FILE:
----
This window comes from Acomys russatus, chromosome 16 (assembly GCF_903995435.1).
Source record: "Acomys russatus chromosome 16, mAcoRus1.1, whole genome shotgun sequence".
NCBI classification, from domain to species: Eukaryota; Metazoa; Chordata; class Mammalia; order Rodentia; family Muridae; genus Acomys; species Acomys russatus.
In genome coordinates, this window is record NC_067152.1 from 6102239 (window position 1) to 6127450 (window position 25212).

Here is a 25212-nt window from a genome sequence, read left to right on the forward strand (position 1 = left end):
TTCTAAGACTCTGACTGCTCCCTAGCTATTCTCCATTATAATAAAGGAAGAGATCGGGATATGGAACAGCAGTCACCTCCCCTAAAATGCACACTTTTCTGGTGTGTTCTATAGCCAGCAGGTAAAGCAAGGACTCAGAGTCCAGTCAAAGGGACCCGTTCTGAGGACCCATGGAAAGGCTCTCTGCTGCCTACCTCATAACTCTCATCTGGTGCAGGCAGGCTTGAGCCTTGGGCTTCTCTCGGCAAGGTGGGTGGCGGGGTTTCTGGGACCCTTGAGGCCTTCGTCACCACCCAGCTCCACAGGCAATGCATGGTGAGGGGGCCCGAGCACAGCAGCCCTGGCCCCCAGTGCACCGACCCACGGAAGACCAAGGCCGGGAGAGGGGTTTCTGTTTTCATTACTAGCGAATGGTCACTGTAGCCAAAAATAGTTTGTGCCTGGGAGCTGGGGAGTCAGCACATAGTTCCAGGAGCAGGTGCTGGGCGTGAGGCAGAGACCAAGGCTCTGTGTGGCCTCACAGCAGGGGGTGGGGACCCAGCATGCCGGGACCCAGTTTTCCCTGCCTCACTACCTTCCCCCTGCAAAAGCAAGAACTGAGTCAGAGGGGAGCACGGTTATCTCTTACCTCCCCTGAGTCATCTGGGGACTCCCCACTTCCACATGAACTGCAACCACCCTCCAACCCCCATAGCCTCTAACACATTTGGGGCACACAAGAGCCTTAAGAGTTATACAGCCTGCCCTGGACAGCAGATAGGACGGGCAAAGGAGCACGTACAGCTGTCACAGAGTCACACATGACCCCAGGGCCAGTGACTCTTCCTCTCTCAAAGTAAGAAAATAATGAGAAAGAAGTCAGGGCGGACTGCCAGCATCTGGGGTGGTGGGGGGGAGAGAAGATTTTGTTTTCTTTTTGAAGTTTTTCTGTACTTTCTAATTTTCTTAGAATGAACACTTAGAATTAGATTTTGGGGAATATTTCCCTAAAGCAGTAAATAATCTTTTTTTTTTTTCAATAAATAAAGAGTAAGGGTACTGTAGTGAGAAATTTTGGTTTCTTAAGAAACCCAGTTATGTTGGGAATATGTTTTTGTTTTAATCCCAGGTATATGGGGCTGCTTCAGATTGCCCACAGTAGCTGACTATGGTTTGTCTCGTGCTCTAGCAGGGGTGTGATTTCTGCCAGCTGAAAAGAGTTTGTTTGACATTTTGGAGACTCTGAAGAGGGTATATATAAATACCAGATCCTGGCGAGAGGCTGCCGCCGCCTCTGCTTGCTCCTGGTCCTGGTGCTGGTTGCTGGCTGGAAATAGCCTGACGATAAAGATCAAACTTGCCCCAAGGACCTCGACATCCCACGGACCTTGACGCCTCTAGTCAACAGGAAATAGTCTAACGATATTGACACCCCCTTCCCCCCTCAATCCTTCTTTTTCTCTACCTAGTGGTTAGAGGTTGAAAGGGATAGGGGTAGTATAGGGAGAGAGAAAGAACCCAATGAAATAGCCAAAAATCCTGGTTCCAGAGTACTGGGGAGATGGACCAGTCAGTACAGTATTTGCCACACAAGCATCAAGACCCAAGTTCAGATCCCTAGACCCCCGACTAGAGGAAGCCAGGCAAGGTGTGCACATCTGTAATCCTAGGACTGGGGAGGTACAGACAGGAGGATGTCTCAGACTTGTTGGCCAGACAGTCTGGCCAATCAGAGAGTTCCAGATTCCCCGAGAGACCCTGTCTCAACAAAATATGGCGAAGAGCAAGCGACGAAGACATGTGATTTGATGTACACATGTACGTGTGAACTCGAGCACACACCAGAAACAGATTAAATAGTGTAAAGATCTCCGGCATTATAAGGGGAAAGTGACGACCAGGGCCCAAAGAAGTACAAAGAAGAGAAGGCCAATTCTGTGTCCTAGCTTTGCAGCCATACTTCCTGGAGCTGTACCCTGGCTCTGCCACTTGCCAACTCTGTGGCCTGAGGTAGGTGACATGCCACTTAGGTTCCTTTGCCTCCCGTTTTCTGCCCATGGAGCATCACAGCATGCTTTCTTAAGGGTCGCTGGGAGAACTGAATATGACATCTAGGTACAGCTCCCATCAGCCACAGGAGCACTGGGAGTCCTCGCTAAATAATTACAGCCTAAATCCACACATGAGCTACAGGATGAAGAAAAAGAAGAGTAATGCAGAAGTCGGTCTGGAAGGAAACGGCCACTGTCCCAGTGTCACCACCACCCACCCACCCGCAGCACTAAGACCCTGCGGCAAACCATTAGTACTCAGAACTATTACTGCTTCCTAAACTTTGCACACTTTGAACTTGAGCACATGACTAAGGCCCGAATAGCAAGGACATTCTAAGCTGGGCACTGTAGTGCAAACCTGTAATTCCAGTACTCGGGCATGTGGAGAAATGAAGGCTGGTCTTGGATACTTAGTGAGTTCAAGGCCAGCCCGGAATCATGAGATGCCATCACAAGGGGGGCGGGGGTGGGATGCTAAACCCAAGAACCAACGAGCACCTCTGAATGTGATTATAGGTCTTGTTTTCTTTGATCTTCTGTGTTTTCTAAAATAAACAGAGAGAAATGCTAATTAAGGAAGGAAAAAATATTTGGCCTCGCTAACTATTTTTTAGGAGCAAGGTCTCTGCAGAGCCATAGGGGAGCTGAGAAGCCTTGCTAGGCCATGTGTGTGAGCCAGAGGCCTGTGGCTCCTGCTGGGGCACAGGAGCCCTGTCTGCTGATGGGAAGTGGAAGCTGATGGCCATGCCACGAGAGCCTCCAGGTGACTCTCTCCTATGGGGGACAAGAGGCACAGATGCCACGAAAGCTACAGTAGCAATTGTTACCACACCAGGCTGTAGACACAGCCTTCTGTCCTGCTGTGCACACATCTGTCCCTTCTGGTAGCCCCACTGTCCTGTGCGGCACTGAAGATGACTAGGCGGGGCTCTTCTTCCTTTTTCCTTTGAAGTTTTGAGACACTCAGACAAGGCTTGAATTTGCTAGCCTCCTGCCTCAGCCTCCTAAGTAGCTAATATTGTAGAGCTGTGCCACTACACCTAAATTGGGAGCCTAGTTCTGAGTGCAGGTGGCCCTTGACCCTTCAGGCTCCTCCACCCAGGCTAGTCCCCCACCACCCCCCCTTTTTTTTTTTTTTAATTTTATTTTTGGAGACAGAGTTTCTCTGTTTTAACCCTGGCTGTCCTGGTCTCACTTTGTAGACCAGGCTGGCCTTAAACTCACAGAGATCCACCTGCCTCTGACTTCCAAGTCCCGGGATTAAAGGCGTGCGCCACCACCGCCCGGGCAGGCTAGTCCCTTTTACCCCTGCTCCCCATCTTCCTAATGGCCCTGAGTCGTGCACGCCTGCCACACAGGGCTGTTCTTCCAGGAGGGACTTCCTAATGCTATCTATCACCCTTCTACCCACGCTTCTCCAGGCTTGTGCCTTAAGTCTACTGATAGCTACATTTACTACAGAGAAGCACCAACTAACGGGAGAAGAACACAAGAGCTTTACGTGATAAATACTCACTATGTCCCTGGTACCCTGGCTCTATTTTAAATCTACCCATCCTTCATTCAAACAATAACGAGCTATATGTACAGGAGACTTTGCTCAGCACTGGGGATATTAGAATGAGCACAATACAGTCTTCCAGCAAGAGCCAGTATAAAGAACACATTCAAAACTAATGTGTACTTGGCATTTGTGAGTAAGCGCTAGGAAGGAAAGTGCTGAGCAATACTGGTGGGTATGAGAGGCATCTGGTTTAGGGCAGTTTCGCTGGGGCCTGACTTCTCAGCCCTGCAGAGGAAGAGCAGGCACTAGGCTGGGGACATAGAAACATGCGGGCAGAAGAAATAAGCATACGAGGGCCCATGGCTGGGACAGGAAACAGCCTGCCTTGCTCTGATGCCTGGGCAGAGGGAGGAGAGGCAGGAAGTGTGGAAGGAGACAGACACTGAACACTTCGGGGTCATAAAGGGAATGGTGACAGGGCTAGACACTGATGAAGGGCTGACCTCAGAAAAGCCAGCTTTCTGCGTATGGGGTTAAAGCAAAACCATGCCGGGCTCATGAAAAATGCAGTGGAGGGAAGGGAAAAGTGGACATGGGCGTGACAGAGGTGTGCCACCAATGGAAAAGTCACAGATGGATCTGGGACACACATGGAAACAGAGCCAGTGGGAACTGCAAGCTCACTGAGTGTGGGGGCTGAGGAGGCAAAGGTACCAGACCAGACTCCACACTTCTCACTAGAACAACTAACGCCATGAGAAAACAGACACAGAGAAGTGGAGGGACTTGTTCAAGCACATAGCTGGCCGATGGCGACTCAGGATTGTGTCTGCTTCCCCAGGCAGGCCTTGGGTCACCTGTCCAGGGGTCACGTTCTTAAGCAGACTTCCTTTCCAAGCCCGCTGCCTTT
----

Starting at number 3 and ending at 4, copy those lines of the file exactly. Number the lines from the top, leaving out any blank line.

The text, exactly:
NCBI classification, from domain to species: Eukaryota; Metazoa; Chordata; class Mammalia; order Rodentia; family Muridae; genus Acomys; species Acomys russatus.
In genome coordinates, this window is record NC_067152.1 from 6102239 (window position 1) to 6127450 (window position 25212).